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Three adaptive reuse projects will add housing in Wisconsin

Historic tax credits helped pave the way, but preservation required creative solutions.

February 14, 2021 |
Rendering of the new Horlick District's main entry and drive

The former Horlick Malted Milk factory in Racine, Wis., is getting a complete makeover for market-rate and affordable apartments. The original complex dates back to 1875. Image: J Jeffers & Company

Building Teams that include developer J Jeffers & Company and the general contractor CG Schmidt have three adaptive reuse projects underway in Wisconsin that attest to the unique challenges this kind of work presents, especially when historic preservation is a factor.

Scheduled for completion in July is the $40 million Phase 1 reconstruction of the Horlick Malted Milk factory complex in Racine dating back to 1875. This project’s Building Team—which also includes AG Architecture, JSD Engineering, and the historical consultant Heritage Consulting—is converting the northern building for 76 market-rate housing units. That building is being rebranded as Headquarters at Horlick. The southern building, renamed Horlick Flats, will have a mix of 60 market-rate and affordable apartments, managed in partnership with Lutheran Social Services.

Phase 1 will build out the infrastructure of this 13-acre complex, on which J Jeffers owns nine of 14 buildings and has contracts on the rest.

In Milwaukee, J Jeffers and CG Schmidt are working with Eppstein Uhen Architects and structural engineer Spire Engineering to adapt two buildings once home to the Milwaukee Journal Sentinel newspaper. (J Jeffers acquired the downtown block where the Journal Communications buildings sit for an undisclosed price in 2019.)

One conversion is a $27 million reconstruction, scheduled for completion in August, that is reimaging a 115,000-sf building originally completed in 1962 for student housing for Milwaukee Area Technical College (MATC). About one-third of the college’s 30,000 students had incomes last year low enough to qualify for financial aid, and the converted building will set aside 27 studio apartments for students earning less than 60% of the area’s median average. The building will also have two- and four-bedroom units, totaling 217 beds.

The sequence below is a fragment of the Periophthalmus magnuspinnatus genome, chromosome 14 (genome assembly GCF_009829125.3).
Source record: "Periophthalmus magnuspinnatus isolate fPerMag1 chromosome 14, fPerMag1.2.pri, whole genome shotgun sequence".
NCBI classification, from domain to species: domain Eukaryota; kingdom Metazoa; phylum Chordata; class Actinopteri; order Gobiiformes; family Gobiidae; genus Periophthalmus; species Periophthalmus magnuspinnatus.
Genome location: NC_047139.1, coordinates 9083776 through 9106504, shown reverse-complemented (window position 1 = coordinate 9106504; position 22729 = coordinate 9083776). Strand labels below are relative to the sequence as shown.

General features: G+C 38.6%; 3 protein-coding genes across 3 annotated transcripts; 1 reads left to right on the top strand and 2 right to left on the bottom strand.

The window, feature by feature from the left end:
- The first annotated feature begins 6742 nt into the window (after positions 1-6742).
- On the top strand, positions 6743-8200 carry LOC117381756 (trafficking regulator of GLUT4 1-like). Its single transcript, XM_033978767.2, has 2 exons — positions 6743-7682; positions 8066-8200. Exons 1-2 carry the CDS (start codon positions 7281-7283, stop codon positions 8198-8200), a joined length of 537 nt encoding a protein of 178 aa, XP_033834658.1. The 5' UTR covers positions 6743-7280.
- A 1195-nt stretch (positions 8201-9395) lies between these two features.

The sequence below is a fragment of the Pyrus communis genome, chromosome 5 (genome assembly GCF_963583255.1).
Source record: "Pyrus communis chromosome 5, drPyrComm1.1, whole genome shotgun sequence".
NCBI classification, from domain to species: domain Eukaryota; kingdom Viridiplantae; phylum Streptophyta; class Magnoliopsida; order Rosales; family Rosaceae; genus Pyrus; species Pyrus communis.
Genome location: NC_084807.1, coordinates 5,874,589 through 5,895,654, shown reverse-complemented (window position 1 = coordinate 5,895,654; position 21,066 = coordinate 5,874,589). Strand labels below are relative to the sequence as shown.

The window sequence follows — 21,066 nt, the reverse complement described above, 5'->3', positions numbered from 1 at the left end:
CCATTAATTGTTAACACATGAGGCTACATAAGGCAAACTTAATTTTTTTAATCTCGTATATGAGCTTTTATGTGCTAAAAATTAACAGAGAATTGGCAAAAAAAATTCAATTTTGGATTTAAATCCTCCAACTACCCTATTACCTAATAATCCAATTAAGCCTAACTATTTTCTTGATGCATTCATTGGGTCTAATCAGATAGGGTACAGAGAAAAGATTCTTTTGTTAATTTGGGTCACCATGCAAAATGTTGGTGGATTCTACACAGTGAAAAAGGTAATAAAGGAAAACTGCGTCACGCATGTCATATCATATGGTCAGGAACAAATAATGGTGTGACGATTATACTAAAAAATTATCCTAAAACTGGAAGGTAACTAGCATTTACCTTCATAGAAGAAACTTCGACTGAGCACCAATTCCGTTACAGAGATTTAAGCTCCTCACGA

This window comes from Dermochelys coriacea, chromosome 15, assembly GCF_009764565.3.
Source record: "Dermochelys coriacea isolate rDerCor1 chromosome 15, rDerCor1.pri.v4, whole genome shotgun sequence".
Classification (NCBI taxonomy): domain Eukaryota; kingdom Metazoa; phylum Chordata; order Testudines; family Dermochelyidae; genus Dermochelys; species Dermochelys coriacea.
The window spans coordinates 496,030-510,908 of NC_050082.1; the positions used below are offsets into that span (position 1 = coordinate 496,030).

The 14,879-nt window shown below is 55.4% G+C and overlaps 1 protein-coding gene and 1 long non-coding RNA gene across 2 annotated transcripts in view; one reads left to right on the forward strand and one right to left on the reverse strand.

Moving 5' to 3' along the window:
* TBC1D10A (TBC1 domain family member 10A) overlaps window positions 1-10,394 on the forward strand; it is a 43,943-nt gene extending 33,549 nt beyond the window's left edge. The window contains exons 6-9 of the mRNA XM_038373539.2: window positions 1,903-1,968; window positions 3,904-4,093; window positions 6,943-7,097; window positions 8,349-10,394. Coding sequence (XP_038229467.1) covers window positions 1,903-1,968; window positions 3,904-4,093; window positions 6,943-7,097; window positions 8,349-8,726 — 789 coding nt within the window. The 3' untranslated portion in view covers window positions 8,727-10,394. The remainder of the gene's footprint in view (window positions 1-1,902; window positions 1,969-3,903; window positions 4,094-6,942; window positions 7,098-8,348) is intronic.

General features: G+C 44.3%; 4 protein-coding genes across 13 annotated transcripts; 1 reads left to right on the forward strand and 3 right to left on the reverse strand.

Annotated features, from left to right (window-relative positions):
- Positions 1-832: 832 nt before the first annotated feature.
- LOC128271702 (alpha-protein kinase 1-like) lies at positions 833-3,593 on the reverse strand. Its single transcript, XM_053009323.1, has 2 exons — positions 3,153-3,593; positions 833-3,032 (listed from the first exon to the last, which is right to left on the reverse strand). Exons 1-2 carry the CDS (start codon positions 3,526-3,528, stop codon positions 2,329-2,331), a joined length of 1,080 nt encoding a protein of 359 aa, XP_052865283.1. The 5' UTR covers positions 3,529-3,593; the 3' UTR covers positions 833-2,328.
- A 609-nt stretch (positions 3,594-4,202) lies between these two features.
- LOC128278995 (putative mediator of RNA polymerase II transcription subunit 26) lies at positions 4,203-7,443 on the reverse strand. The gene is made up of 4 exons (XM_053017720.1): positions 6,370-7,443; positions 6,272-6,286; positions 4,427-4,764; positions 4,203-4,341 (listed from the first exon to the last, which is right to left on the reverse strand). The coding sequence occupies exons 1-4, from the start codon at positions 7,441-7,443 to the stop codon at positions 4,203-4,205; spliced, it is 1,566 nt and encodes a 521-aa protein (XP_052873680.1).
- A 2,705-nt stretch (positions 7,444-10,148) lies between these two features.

The other former Journal building under reconstruction, 256,000 sf and originally completed in 1924, will house 103 apartments. The first floor will contain the main lobby and amenity areas. The building’s original multi-story press room will be converted into an 8,800-sf restaurant and brew pub, and underground parking will be in the lower half of the former press room. The residential mix will consist of studio, one-, two-, and three-bedroom apartments as well as street-accessed walk-ups. This $55.7 million project is scheduled for completion in June 2022.


Horlick's tongue-and-groove floors and steel girds are being preserved in this building's reconstruction. Image: J Jeffers & Company


J Jeffers is defraying $100 million of the total cost of these three projects with assistance from federal and state historic tax credits.

Each project has its own set of design and construction criteria. The Horlick factory complex, which is on the National Register of Historical Places, had been abandoned for 45 years, and was so dilapidated the contractors couldn’t even do walkthroughs. While the Building Team razed and removed much of its nonhistorical components, Horlick’s thick exterior masonry walls and structural steel remain. Other architectural elements, such as restored Cream City brick, exposed tongue-and-groove wood flooring, ornate original support columns and steel girders incorporating old school hand-pounded rivets, are being preserved whenever possible.


A former Milwaukee Journal-Sentinal building is being converted to student housing for Milwaukee Area Technical College. It will share underground parking with an adjacent Journal-Sentinal buiding that is being converted to residential apartments. Images: Courtesy CG Schmidt

The adaptive reuses in Milwaukee are different stories. Each has floor plates that range from 30,000 to 35,000 sf, which meant that much of the interior space within the buildings had no access to natural light, which is essential to modern residential design. But preservation requirements also protected the buildings’ historic façade.

To bring light into these spaces, the Building Team created light wells lined with windows in the center of the buildings rather than expanding existing windows or creating new ones.

Each of the Journal buildings includes multi-story, open volume press rooms where newspapers had been printed. Since these rooms are considered part of the buildings’ historic significance, they must be generally preserved while also being repurposed for modern use. Over 160 parking spaces totaling 90,000 sf will be provided in the lower levels of the two adjoining buildings. To achieve this, CG Schmidt and Spire Engineering had to negotiate limited 14-ft clearance within that space to use heavy equipment. Underground concrete parking decks and the new parking garage ramp also required a custom-engineered shoring system to ensure structural integrity.

Additional amenities aimed at enhancing the MATC student-life experience include a computer lab and academic support facilities, as well as one of the hallmarks of the project: converting the cavernous press room area into a regulation-sized basketball court and fitness complex.

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